|Publication number||US3343813 A|
|Publication date||Sep 26, 1967|
|Filing date||Dec 22, 1964|
|Priority date||Dec 22, 1964|
|Publication number||US 3343813 A, US 3343813A, US-A-3343813, US3343813 A, US3343813A|
|Inventors||Bogar Istvan, Torok Laszlo|
|Original Assignee||Nikex Nehezipari Kulkere|
|Export Citation||BiBTeX, EndNote, RefMan|
|Patent Citations (2), Referenced by (2), Classifications (9)|
|External Links: USPTO, USPTO Assignment, Espacenet|
Sept. 26, 1967 TQROK ETAL 3,343,813
MACHINE FOR MIXING AND DIVIDING TEST SPECIMENS OF MATERIAL Filed Dec. 22, 1964 5 Sheets-Sheet l Sept. 26, 1967 L. wRcsK ETAL 3,343,813
MACHINE FOR MIXING AND DIVIDING TEST SPECIMENS OF MATERIAL Filed Dec. 22, 1964 5 Sheets- Sheet 2 Fig.3
P 1967 L. TORbK ETAL 3,343,813
MACHINE FOR MIXING AND DIVIDING TEST SPECIMENS OF MATERIAL Filed Dec. 22, 1964 5 Sheets-Sheet 3 Sept. 26, 1967 1.. TOROK ETAL MACHINE FOR MIXING AND DIVIDING TESTSPECIMENS 0F MATERIAL Filed D90. 22, 1964 5 Sheets-Sheet 4 P 26, 1967 L. TORUK ETAL 3,343,813
MACHINE FOR MIXING AND DIVIDING TEST SPECIMENS OF MATERIAL Filed Dec. 22. 1964 5 Sheets-Sheet 5 United States Patent 3,343,813 MACHINE F012 MIXING AND DIVIDING TEST SPECIIVIENS 0? MATERIAL Lz'rszl Tiiriik, Tivadar Markotai, and Istvan Bogar, Pecs,
Hungary, assignors to Niirex Nehezipari Kulkereskedelmi Vallaiat, Budapest V., Hungary Filed Dec. 22, 1954, Ser. No. 420,366 6 Claims. (Cl. 2593) The present invention relates to a machine for mixing and subdividing specimens of material for testing.
In coal and ore mining, agriculture and the chemical industry, the amount of test material (initial specimen) which is necessary to be able to determine accurately the average quality of a large volume of the same material is usually so large that further mixing and subdivision is required. The initial specimen taken from the basic volume of material must therefore be subdivided until a quantity is obtained which is suitable for the quality testing to be carried out. To obtain from the whole volume of this initial specimen, a test specimen which really corresponds to the average quality of the material to be tested, the test specimens must be thoroughly mixed before each division.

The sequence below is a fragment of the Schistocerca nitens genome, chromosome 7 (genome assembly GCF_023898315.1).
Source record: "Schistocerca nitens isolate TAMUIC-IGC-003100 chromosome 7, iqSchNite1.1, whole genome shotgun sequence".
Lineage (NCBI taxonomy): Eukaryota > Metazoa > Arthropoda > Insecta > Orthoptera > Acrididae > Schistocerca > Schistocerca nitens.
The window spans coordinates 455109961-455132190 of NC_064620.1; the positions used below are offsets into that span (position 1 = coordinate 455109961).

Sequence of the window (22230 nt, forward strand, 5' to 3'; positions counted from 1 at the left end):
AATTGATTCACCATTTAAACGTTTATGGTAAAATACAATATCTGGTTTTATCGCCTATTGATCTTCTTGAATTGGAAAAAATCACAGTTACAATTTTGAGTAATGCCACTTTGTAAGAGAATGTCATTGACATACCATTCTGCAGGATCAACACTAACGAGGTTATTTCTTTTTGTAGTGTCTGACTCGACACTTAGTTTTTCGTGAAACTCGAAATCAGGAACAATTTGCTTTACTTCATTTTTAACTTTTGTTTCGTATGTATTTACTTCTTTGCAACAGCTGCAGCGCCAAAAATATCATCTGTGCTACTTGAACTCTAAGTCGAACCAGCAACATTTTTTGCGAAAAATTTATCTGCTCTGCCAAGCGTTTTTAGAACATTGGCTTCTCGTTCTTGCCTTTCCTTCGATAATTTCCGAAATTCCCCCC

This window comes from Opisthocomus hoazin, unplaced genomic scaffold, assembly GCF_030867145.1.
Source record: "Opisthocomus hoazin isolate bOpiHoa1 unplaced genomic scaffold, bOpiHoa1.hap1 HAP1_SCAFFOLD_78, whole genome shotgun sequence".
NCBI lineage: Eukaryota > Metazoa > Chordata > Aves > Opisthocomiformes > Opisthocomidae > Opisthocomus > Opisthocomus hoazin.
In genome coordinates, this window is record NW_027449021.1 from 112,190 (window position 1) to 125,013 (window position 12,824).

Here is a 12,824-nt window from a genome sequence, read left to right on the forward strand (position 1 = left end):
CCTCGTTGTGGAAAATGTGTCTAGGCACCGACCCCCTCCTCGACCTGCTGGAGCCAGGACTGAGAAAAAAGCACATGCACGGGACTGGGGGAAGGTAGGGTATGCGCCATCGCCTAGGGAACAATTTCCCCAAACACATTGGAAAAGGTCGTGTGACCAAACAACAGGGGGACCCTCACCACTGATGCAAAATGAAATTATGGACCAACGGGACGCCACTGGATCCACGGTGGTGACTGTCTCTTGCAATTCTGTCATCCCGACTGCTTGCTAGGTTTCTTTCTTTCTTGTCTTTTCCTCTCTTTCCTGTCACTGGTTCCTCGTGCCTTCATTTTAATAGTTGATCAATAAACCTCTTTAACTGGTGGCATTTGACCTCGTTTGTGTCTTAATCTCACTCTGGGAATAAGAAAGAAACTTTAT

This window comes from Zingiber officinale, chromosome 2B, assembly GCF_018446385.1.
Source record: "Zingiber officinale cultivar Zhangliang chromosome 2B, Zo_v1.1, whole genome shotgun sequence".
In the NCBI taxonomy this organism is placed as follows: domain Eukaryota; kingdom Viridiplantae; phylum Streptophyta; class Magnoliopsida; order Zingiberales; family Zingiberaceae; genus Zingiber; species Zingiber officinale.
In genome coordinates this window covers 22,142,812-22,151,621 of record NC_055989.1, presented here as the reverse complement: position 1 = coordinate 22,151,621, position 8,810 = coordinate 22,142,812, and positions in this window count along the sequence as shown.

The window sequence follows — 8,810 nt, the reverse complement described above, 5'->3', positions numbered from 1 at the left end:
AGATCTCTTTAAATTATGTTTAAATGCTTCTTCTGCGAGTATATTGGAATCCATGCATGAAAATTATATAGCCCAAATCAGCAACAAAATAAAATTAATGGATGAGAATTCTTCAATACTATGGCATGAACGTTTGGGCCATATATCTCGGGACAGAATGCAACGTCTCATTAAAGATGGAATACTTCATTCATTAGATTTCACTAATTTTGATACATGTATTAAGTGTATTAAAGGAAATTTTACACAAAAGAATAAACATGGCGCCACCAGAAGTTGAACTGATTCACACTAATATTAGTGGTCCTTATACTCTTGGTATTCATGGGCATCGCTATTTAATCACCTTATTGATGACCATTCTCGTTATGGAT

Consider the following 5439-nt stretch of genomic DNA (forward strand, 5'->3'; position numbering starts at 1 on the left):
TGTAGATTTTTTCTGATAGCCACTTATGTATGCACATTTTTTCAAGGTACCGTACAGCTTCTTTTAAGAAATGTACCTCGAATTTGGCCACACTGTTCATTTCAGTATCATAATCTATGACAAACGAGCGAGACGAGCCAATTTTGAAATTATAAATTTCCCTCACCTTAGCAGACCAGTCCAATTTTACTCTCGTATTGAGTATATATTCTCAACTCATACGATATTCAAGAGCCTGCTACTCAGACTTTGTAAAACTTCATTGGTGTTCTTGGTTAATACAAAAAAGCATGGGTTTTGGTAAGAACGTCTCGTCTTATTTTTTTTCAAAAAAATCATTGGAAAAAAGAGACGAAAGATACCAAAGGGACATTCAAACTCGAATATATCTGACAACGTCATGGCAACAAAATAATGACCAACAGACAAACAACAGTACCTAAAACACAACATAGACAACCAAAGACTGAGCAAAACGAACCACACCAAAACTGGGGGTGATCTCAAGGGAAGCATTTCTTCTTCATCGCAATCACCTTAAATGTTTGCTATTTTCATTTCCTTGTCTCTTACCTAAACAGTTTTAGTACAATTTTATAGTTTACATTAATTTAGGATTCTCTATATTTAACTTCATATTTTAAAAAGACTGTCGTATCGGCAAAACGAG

For example, to establish the average quality of a volume of 600 t. of iron ore, the standard specifition lays down that 1% of ore must be used. However, such a quantity cannot be analysed chemically so it must be subdivided several times. However, in order that the test sample shall truely represent the initial specimen, the intermediate specimens obtained in the separate stages must be thoroughly mixed before each further subdivision takes place. In this way the initial sample weighing 600 kg. must be divided and mixed eleven times. This is done in the following stages:
600/2=300; 300/2=l50; ISO/2:75; 75/2=37.5; 37.5/2=l8.75; l8.75/2=9.375; 9.375/2=4.6875; 4.6 875/2=2.34375; 2.34375/2=1.l7; 1.l7/2=0.585; 0.585/2=O.295=0.3 kg.
The last stage gives the weight of the final test specimen.
The mixing and dividing is still generally carried out by hand at present which involves a great deal of hard work. In modern mechanical processes the material is fed into a vertical dividing channel where it is divided by means of the gravitational force, and the mixing takes place subsequently in drums-similar to concrete mixers. If the material has to be mixed several times in the course of the process (e.g. after each division), it must be raised up to the inlet orifice of the relatively high separating device. The disadvantage of this type of device is chiefly its great height which, besides installation difliculties, also involves a large wastage in material and energy.
The aim of the present invention is therefore to produce a mixing and dividing machine of a more simple design than previous machines, which takes up less space, is less expensive both to construct and to run and which also has the advantage that the time required to produce the final test specimen is much shorter.
The machine in the invention consists of two or more boxes which are fitted with axial symmetry inside a rotatable drum and are connected together by a centrally mounted dividing channel. The dividing channel is made up of a number of compartments in such a way that this number is an integral multiple of the number of boxes, and each compartment connects up two or three different boxes.
Some embodiments of the machine in accordance with the invention are depicted in the accompanying drawings, which show:
3,343fll3 Patented Sept. 26, 1967 FIGURE 1 a view of the machine in the direction of the axis of the drum,
FIGURE 2 a cross-section of a drum with three boxes,
FIGURE 3 a section along line III--III in FIG. 2, the dividing channel being omitted from FIG. 3 so as to show more clearly the structure therebeneath,
FIGURE 4 a side elevation of a triangular dividing channel as seen in a plane which includes the lines IVIV of FIGS. 68,
FIGURE 5 an end axial view corresponding to FIG. 4,
FIGURES 6 to 8 sections along lines VI-VI, VII- VII, VIIIVIII in FIG. 4,